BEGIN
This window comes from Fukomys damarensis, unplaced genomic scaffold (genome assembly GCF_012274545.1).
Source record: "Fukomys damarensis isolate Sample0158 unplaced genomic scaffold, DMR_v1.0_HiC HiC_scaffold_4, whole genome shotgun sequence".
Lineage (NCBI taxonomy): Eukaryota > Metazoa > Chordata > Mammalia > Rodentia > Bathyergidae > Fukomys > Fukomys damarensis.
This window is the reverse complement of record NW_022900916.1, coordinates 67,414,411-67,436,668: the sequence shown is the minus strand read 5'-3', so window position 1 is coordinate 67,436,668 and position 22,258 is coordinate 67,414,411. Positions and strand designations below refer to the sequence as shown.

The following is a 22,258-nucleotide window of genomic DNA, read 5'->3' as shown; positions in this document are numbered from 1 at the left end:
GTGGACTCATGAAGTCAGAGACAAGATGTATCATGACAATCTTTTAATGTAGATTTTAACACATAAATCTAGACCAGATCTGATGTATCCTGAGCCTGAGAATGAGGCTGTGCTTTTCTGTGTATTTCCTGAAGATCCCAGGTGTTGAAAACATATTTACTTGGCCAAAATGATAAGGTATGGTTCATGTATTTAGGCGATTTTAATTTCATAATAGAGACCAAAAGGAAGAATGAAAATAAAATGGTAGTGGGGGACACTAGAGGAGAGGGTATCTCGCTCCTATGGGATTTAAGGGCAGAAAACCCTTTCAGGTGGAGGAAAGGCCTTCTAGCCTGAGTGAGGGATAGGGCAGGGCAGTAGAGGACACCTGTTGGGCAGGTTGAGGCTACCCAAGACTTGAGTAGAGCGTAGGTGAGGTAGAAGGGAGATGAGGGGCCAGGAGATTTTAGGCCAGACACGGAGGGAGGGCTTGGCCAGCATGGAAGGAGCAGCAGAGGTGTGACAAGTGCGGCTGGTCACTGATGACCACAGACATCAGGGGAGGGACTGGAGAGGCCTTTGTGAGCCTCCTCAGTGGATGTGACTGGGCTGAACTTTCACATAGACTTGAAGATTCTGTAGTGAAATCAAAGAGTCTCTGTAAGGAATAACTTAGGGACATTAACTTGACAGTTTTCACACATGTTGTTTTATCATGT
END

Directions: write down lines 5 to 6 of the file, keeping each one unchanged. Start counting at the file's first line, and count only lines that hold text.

The following is a 22,258-nucleotide window of genomic DNA, read 5'->3' as shown; positions in this document are numbered from 1 at the left end:
GTGGACTCATGAAGTCAGAGACAAGATGTATCATGACAATCTTTTAATGTAGATTTTAACACATAAATCTAGACCAGATCTGATGTATCCTGAGCCTGAGAATGAGGCTGTGCTTTTCTGTGTATTTCCTGAAGATCCCAGGTGTTGAAAACATATTTACTTGGCCAAAATGATAAGGTATGGTTCATGTATTTAGGCGATTTTAATTTCATAATAGAGACCAAAAGGAAGAATGAAAATAAAATGGTAGTGGGGGACACTAGAGGAGAGGGTATCTCGCTCCTATGGGATTTAAGGGCAGAAAACCCTTTCAGGTGGAGGAAAGGCCTTCTAGCCTGAGTGAGGGATAGGGCAGGGCAGTAGAGGACACCTGTTGGGCAGGTTGAGGCTACCCAAGACTTGAGTAGAGCGTAGGTGAGGTAGAAGGGAGATGAGGGGCCAGGAGATTTTAGGCCAGACACGGAGGGAGGGCTTGGCCAGCATGGAAGGAGCAGCAGAGGTGTGACAAGTGCGGCTGGTCACTGATGACCACAGACATCAGGGGAGGGACTGGAGAGGCCTTTGTGAGCCTCCTCAGTGGATGTGACTGGGCTGAACTTTCACATAGACTTGAAGATTCTGTAGTGAAATCAAAGAGTCTCTGTAAGGAATAACTTAGGGACATTAACTTGACAGTTTTCACACATGTTGTTTTATCATGT